Lidiia Iakovlevna Ginzburg. Born 5 March 1902 in Odessa. Studied at a secondary school in Odessa, graduated 1920; State Institute for the History of the Arts (GIII), Leningrad, studying under Iurii Tynianov, Boris Eikhenbaum, Viktor Zhirmunskii, Boris Tomashevskii, and Viktor Vinogradov, 1922–26; Leningrad State University, candidate degree, 1940; Institute of Russian Literature, doctoral degree, 1959. Taught history of Russian literature at GIII, 1916–30, and in the rabfaky (workers’ faculties) at the Civil Aeronautics Academy and the Post-Secondary School of the Labor Movement, 1931–34; lectured on Russian literature for the Leningrad Municipal and Regional Public Lecture Service and the Section for Artistic Propaganda of the Leningrad branch of the Soviet Writers’ Union, 1930–40; taught history of Russian literature and Russian aesthetic doctrine at the All-Russian Academy of Arts, Leningrad, 1944–46, and at the Karelo- Finnish University, Petrozavodsk, 1947–50; taught monograph courses as a part-time instructor at Leningrad State University, 1948–50. Editor in the literature and drama section of Leningrad Radio during World War II and the Leningrad blockade, receiving two awards for valor; freelance editor responsible for numerous scholarly and academic editions of Russian classical authors, 1929–90. Awards: State Prize for Literature, 1988.
Died in Leningrad, 15 July 1990.
Essays and Related Prose
O starom i novom: Stat’i i ocherki (On the old and the new: articles and essays), 1982
Literatura v poiskakh real’nosti: Stat’i, esse, zametki (Literature in search of reality: articles, essays, notes), 1987
Chelovek za pis’mennym stolom: Esse, iz vospominanii, chetyre povestvovaniia, 1989
Pretvorenie opyta (The transubstantiation of experience), edited by Nikolai Kononov, 1991
Other writings: Tvorcheskii put’ Lermontova (Lermontov’s creative path), 1940;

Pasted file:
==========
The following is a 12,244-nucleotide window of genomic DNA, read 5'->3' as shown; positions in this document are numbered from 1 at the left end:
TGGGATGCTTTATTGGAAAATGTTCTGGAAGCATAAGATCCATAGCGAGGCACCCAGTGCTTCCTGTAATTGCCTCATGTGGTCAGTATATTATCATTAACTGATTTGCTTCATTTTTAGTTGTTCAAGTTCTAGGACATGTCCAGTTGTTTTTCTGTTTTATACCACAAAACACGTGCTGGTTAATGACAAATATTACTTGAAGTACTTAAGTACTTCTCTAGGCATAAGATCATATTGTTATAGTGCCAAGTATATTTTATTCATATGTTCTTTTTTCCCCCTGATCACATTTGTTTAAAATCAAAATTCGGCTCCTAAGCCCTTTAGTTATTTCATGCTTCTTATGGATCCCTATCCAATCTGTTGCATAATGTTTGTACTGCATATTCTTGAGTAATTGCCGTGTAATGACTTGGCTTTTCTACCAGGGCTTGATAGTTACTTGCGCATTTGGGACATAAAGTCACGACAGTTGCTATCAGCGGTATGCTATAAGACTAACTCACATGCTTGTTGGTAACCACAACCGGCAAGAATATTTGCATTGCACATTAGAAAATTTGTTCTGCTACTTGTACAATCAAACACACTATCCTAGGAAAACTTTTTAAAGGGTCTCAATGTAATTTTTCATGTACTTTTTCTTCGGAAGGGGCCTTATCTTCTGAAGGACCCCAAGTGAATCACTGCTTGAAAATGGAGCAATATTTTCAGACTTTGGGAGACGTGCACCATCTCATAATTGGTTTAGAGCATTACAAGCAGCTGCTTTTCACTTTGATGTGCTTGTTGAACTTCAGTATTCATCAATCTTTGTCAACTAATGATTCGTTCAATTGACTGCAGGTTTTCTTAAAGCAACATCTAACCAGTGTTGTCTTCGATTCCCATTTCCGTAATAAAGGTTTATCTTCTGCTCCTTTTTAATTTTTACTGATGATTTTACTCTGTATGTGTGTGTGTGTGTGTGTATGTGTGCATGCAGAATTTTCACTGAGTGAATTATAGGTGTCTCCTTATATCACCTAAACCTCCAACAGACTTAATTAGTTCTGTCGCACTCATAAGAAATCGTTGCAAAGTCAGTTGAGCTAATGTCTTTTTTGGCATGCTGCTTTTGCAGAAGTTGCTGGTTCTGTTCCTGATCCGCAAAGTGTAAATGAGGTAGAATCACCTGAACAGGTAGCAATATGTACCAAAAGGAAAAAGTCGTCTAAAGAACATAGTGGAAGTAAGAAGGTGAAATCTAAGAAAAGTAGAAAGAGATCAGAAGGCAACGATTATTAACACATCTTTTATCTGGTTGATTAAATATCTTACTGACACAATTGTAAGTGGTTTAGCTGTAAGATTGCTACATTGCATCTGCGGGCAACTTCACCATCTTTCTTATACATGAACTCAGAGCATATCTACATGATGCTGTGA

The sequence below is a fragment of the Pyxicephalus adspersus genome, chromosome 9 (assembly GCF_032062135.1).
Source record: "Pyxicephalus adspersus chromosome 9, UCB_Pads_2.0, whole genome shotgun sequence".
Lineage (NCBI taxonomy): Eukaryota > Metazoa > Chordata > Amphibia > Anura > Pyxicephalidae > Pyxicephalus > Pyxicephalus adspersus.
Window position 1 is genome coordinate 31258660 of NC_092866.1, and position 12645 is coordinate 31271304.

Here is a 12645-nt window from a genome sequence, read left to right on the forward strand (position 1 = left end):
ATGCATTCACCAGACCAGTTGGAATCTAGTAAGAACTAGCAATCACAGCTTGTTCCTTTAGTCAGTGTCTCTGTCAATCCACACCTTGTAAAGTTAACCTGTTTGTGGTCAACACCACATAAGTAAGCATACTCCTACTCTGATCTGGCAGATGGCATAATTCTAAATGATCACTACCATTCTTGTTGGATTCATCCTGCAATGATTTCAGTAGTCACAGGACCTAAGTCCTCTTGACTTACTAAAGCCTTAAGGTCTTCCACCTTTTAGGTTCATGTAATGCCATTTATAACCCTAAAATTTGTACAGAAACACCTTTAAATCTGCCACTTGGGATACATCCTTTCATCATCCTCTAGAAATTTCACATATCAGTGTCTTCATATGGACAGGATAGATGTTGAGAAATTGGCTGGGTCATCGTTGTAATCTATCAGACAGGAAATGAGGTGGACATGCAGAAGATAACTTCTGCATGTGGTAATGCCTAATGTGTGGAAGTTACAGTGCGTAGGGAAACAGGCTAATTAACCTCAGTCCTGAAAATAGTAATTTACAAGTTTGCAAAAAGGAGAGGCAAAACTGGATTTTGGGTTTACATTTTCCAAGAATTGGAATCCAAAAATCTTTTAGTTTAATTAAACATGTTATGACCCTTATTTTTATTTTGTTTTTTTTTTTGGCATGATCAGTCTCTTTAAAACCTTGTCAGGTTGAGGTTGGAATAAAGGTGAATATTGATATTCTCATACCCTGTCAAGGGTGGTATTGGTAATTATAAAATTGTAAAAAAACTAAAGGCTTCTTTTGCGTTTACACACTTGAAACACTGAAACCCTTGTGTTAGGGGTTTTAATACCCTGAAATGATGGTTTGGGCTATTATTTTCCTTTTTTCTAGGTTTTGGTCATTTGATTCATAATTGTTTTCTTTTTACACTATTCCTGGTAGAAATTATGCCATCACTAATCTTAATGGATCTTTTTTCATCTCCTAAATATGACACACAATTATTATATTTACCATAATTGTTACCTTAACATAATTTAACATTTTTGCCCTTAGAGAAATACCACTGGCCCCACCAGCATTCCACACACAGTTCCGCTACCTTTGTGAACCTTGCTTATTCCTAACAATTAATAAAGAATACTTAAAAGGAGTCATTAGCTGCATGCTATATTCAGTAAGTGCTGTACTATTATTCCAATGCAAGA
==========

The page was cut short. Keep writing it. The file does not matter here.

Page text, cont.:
‘Byloe i dumy’ Gertsena (Herzen’s My Past and Thoughts), 1957; O lirike (On Lyric Poetry, edited and translated by Judson Rosengrant, forthcoming), 1964, revised 1974; O psikhologicheskoi proze (On Psychological Prose, edited and translated by Judson Rosengrant, 1991), 1971, revised 1977; O literaturnom geroe (On the literary hero), 1979; Blockade Diary, translated by Alan Myers, 1995.
Rosengrant, Judson, “L. la. Ginzburg: An International Chronological Bibliography of Primary and Secondary Works,” Russian Review 54, no. 4 (October 1995):587–600
Bibler, V.S., “Lidiia Iakovlevna Ginzburg i sud’by russkoi intelligentsii,” ARKhE: Kul’turo-Logicheskii Ezhegodnik 1 (1993): 422–27
Bitov, Andrei, “Prorvat’ krug,” Novyi Mir 12 (December 1986): 245–51
Frank, Joseph, “Subversive Activities,” New York Review of Books, 1 December 1994:44–48
Grekova, I., “Proza uchenogo,” Oktiabr’ 2 (February 1985): 203–05
Grekova, I., “Samoosuzhdenie i samoopravdanie,” Oktiabr’ 4 (April 1989):200–02
Harris, Jane Gary, editor, “Lidiia Iakovlevna Ginzburg: In Memoriam,” Canadian- American Slavic Studies 28, nos. 2–3 (Summer-Fall 1994):125–285
Mikhailov, E., editor, “Tsel’nost’: O tvorchestve L.la. Ginzburg,” Literaturnoe Obozrenie 10 (October 1989):78–86
Pratt, Sarah, editor, “Lidiia Ginzburg’s Contribution to Literary Criticism,” Canadian- American Slavic Studies 19, no. 2 (Summer 1985):119–99